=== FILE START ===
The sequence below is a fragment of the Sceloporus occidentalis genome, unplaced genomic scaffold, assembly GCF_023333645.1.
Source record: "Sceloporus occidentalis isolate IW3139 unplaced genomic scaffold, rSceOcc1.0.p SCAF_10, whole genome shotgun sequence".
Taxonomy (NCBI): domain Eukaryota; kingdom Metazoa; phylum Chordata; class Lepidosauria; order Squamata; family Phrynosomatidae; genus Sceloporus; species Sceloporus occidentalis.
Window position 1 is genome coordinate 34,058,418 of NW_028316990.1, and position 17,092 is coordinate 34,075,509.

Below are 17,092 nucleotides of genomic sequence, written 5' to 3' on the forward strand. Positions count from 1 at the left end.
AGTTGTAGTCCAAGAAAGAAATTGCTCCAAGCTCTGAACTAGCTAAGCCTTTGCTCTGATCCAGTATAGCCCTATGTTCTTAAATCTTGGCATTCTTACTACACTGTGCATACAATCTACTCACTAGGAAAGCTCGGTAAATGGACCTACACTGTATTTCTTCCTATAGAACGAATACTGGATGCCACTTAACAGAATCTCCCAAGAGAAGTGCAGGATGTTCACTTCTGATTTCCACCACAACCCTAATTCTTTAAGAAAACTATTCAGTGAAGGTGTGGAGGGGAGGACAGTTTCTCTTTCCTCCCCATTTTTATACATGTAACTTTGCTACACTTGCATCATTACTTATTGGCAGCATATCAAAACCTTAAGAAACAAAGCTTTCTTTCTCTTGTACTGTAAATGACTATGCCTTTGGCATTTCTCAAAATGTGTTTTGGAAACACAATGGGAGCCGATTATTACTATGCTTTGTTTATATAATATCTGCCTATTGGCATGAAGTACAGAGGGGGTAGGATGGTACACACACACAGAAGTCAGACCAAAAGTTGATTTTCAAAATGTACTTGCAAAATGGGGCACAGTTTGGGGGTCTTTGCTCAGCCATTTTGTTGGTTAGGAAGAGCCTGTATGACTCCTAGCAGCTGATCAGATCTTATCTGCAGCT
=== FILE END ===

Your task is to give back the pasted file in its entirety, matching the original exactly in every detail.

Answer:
The sequence below is a fragment of the Sceloporus occidentalis genome, unplaced genomic scaffold, assembly GCF_023333645.1.
Source record: "Sceloporus occidentalis isolate IW3139 unplaced genomic scaffold, rSceOcc1.0.p SCAF_10, whole genome shotgun sequence".
Taxonomy (NCBI): domain Eukaryota; kingdom Metazoa; phylum Chordata; class Lepidosauria; order Squamata; family Phrynosomatidae; genus Sceloporus; species Sceloporus occidentalis.
Window position 1 is genome coordinate 34,058,418 of NW_028316990.1, and position 17,092 is coordinate 34,075,509.

Below are 17,092 nucleotides of genomic sequence, written 5' to 3' on the forward strand. Positions count from 1 at the left end.
AGTTGTAGTCCAAGAAAGAAATTGCTCCAAGCTCTGAACTAGCTAAGCCTTTGCTCTGATCCAGTATAGCCCTATGTTCTTAAATCTTGGCATTCTTACTACACTGTGCATACAATCTACTCACTAGGAAAGCTCGGTAAATGGACCTACACTGTATTTCTTCCTATAGAACGAATACTGGATGCCACTTAACAGAATCTCCCAAGAGAAGTGCAGGATGTTCACTTCTGATTTCCACCACAACCCTAATTCTTTAAGAAAACTATTCAGTGAAGGTGTGGAGGGGAGGACAGTTTCTCTTTCCTCCCCATTTTTATACATGTAACTTTGCTACACTTGCATCATTACTTATTGGCAGCATATCAAAACCTTAAGAAACAAAGCTTTCTTTCTCTTGTACTGTAAATGACTATGCCTTTGGCATTTCTCAAAATGTGTTTTGGAAACACAATGGGAGCCGATTATTACTATGCTTTGTTTATATAATATCTGCCTATTGGCATGAAGTACAGAGGGGGTAGGATGGTACACACACACAGAAGTCAGACCAAAAGTTGATTTTCAAAATGTACTTGCAAAATGGGGCACAGTTTGGGGGTCTTTGCTCAGCCATTTTGTTGGTTAGGAAGAGCCTGTATGACTCCTAGCAGCTGATCAGATCTTATCTGCAGCT